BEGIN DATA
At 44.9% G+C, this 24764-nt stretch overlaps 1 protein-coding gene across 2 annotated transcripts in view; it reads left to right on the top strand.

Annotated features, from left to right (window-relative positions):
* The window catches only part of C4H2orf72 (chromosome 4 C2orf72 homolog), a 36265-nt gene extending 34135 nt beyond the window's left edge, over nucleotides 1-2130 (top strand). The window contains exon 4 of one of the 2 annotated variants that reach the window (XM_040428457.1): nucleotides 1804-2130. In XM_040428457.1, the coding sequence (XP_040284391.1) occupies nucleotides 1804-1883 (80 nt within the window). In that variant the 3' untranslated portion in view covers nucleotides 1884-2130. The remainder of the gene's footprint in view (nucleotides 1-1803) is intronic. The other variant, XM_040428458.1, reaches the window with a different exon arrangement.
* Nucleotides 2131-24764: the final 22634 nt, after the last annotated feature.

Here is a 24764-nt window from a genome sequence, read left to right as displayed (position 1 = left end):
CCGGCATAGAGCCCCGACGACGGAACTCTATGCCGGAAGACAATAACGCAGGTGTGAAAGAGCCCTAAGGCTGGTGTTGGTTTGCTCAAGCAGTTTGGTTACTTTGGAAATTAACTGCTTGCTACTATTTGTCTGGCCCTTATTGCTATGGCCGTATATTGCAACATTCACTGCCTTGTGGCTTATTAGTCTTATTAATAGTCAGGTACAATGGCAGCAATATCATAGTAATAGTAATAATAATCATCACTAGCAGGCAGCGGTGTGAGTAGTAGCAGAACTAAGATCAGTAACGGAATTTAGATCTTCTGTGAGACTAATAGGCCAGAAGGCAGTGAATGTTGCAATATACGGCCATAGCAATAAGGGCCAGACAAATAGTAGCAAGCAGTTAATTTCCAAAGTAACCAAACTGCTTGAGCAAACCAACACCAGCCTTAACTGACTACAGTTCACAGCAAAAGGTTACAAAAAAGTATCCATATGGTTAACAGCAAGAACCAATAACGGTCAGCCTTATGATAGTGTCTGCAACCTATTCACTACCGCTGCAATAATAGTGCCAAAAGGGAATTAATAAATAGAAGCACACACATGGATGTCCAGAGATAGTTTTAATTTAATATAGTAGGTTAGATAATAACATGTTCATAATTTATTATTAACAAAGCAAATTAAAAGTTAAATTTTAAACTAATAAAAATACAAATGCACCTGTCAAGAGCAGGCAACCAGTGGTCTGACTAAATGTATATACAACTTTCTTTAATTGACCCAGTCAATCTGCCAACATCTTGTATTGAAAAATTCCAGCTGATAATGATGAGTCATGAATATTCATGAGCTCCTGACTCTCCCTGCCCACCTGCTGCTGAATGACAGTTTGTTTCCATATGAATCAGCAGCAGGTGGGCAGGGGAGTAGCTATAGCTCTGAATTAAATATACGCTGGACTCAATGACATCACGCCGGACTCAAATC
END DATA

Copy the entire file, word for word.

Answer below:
At 44.9% G+C, this 24764-nt stretch overlaps 1 protein-coding gene across 2 annotated transcripts in view; it reads left to right on the top strand.

Annotated features, from left to right (window-relative positions):
* The window catches only part of C4H2orf72 (chromosome 4 C2orf72 homolog), a 36265-nt gene extending 34135 nt beyond the window's left edge, over nucleotides 1-2130 (top strand). The window contains exon 4 of one of the 2 annotated variants that reach the window (XM_040428457.1): nucleotides 1804-2130. In XM_040428457.1, the coding sequence (XP_040284391.1) occupies nucleotides 1804-1883 (80 nt within the window). In that variant the 3' untranslated portion in view covers nucleotides 1884-2130. The remainder of the gene's footprint in view (nucleotides 1-1803) is intronic. The other variant, XM_040428458.1, reaches the window with a different exon arrangement.
* Nucleotides 2131-24764: the final 22634 nt, after the last annotated feature.

Here is a 24764-nt window from a genome sequence, read left to right as displayed (position 1 = left end):
CCGGCATAGAGCCCCGACGACGGAACTCTATGCCGGAAGACAATAACGCAGGTGTGAAAGAGCCCTAAGGCTGGTGTTGGTTTGCTCAAGCAGTTTGGTTACTTTGGAAATTAACTGCTTGCTACTATTTGTCTGGCCCTTATTGCTATGGCCGTATATTGCAACATTCACTGCCTTGTGGCTTATTAGTCTTATTAATAGTCAGGTACAATGGCAGCAATATCATAGTAATAGTAATAATAATCATCACTAGCAGGCAGCGGTGTGAGTAGTAGCAGAACTAAGATCAGTAACGGAATTTAGATCTTCTGTGAGACTAATAGGCCAGAAGGCAGTGAATGTTGCAATATACGGCCATAGCAATAAGGGCCAGACAAATAGTAGCAAGCAGTTAATTTCCAAAGTAACCAAACTGCTTGAGCAAACCAACACCAGCCTTAACTGACTACAGTTCACAGCAAAAGGTTACAAAAAAGTATCCATATGGTTAACAGCAAGAACCAATAACGGTCAGCCTTATGATAGTGTCTGCAACCTATTCACTACCGCTGCAATAATAGTGCCAAAAGGGAATTAATAAATAGAAGCACACACATGGATGTCCAGAGATAGTTTTAATTTAATATAGTAGGTTAGATAATAACATGTTCATAATTTATTATTAACAAAGCAAATTAAAAGTTAAATTTTAAACTAATAAAAATACAAATGCACCTGTCAAGAGCAGGCAACCAGTGGTCTGACTAAATGTATATACAACTTTCTTTAATTGACCCAGTCAATCTGCCAACATCTTGTATTGAAAAATTCCAGCTGATAATGATGAGTCATGAATATTCATGAGCTCCTGACTCTCCCTGCCCACCTGCTGCTGAATGACAGTTTGTTTCCATATGAATCAGCAGCAGGTGGGCAGGGGAGTAGCTATAGCTCTGAATTAAATATACGCTGGACTCAATGACATCACGCCGGACTCAAATC